This watermelon, halloumi, and za’atar salad is a marvelous Middle Eastern concoction with watermelon, cheese, cucumber, olives, grapes, za’atar, and sumac. As refreshing as a dip in the Mediterranean.
Watermelon, Halloumi and Za’atar Salad
- Quick Glance
- Quick Glance
- 40 M
- 40 M
- Serves 4
In a large bowl, combine the cheese, olives, za’atar, shallots, sumac, lemon juice, lime juice, oil, and chile, if using. Season with salt.
Arrange the watermelon, grapes, and cucumber in a large serving bowl, add the cheese mixture, and serve.
Recipe Testers Reviews
This watermelon, halloumi and za’atar salad is lovely in warm weather! So bright and fresh! So many interesting textures and flavor contrasts and pretty customizable, depending on what other seasonal ingredients you have on hand.
This watermelon, halloumi and za’atar salad just screams summertime. The juicy watermelon and salty cheese blend perfectly with the freshness of the herbs and slight acidity of the citrus. It's also a very forgiving salad and the proportions could be easily adjusted for taste, or even substitutions of some of the ingredients.
I could not find za'atar leaves, so I used a combination of oregano, marjoram, and thyme leaves. I think that I might just use oregano and thyme in the future, to suit my specific taste. I chose not to use the optional chile, but I could see how a little spicy bite could be delicious in this salad as well. I think that this is definitely a keeper.
This spin on a watermelon salad takes everything up a notch to make the flavours more complex and is a flexible template based on the season (you could swap in cherries for the grapes or a bit of tomato, and use a small amount of chopped red bell pepper if you were short on cucumbers). Knowing you need crunch+sweet+savoury to fill out the watermelon, you can adjust seasoning to your liking.
The halloumi behaves really well in the salad, and doesn't break down quite like feta, so even on the second day it is still nice and distinct. If you know you will be eating this over two days, consider not mixing the melon/cucumber with the other ingredients until just before serving as the herbs really seemed stronger the next day, as did the shallot. We thought we might dice the shallot much smaller next time and use a bit less, and definitely made sure to have some nice fresh bread on hand to sop of the last bits of the liquid - it is a great summer salad that you would want to prep outside in the shade on a hot summer day (wishing I had a summer kitchen and my own herb garden).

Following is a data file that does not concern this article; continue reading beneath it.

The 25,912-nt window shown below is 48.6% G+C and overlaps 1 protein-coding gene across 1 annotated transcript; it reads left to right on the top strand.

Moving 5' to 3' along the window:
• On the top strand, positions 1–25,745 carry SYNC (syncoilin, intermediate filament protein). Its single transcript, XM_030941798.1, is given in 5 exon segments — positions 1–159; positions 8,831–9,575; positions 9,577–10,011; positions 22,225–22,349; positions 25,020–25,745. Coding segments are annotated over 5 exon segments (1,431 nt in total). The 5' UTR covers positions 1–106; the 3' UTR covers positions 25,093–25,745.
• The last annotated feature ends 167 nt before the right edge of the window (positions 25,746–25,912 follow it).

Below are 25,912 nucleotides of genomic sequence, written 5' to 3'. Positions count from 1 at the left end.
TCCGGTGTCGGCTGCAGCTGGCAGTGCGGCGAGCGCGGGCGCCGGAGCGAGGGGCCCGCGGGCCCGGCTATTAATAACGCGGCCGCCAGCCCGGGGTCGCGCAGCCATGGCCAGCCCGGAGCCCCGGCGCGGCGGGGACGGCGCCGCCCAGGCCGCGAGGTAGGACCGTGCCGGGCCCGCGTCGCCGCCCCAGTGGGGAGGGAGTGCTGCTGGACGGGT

The acid level is perfect–the more floral lime pairs well with lemon in just the right amount with olive oil and the sumac is a nice tang without heat (which you can control with jalapeno level - don’t leave that out).
After tasting the leftovers the second day, I added a bit more cucumber and watermelon to balance what I felt was a too dominant herb and shallot note. That was primarily due to the marjoram, which was the largest leaf form (and easiest to strip off the stems), and really needs to be a very minor player. This salad, and all the possible variation as we go through summer, is going to be a star player.
I didn’t have za’atar leaves and so used dried mixed herbs that contained marjoram, thyme, and oregano. I sprinkled a little of it though the ingredients, aware that it would seem stronger than if the fresh leaves had been used. I thought the flavours stayed separate in the final salad. Perhaps they would have merged more over a couple of days together.
The za’atar was not particularly evident in the mix, and the lemon and lime juice tasted like salad dressing made with vinegar. I thought there was a lot of the watermelon, grape, and cucumber mix and as I liked the taste of the salty cheese, olive and shallot mix more I would choose to add less of the melon mix and more of the cheese mix next time.